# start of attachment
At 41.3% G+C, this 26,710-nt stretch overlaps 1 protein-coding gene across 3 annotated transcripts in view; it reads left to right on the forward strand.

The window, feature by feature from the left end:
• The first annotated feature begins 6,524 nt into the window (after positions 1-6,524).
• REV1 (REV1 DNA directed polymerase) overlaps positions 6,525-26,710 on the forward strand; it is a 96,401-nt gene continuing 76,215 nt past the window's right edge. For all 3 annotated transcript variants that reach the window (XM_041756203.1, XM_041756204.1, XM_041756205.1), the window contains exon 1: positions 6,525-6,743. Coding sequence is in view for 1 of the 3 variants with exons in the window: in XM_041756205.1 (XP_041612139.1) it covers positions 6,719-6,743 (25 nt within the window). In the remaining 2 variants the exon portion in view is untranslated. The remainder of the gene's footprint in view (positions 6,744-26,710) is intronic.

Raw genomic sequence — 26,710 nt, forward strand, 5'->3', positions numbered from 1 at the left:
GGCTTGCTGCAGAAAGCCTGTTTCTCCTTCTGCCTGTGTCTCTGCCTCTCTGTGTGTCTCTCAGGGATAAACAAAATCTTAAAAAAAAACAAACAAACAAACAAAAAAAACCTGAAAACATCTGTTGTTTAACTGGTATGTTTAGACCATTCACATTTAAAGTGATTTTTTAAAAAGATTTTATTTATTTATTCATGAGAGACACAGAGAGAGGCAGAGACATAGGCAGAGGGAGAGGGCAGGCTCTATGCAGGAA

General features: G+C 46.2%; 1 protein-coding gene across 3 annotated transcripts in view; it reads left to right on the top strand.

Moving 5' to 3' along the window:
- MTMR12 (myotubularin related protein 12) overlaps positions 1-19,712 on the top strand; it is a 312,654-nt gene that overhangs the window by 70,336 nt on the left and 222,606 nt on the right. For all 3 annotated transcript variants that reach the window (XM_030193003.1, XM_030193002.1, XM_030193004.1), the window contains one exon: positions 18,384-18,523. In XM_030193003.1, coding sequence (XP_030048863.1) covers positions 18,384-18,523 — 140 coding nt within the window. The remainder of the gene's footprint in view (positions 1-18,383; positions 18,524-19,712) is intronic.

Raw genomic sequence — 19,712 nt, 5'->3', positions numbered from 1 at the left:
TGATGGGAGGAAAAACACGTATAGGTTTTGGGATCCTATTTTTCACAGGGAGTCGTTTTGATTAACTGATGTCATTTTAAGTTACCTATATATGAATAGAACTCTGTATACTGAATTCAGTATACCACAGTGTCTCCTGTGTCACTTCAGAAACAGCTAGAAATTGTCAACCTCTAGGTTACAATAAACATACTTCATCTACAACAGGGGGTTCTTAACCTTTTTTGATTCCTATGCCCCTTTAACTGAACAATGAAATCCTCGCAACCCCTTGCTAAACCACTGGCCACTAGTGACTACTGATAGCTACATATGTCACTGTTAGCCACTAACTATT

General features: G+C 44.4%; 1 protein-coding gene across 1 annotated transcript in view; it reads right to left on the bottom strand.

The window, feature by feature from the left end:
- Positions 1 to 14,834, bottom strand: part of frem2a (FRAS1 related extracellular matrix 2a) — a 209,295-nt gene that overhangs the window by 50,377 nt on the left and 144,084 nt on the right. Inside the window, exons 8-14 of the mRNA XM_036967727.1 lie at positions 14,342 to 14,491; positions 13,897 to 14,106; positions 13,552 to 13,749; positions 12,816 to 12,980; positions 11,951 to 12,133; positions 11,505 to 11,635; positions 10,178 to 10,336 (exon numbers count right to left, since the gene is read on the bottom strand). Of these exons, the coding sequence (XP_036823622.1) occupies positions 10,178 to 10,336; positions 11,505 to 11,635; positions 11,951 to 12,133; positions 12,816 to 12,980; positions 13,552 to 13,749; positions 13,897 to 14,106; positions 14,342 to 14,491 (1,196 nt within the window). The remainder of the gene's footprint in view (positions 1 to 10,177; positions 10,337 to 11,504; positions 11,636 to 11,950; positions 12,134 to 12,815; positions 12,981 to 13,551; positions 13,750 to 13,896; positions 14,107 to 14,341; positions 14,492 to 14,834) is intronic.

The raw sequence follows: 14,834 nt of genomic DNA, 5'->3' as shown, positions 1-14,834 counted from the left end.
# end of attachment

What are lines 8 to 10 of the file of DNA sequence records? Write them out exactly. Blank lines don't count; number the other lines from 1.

Moving 5' to 3' along the window:
- MTMR12 (myotubularin related protein 12) overlaps positions 1-19,712 on the top strand; it is a 312,654-nt gene that overhangs the window by 70,336 nt on the left and 222,606 nt on the right. For all 3 annotated transcript variants that reach the window (XM_030193003.1, XM_030193002.1, XM_030193004.1), the window contains one exon: positions 18,384-18,523. In XM_030193003.1, coding sequence (XP_030048863.1) covers positions 18,384-18,523 — 140 coding nt within the window. The remainder of the gene's footprint in view (positions 1-18,383; positions 18,524-19,712) is intronic.

Raw genomic sequence — 19,712 nt, 5'->3', positions numbered from 1 at the left: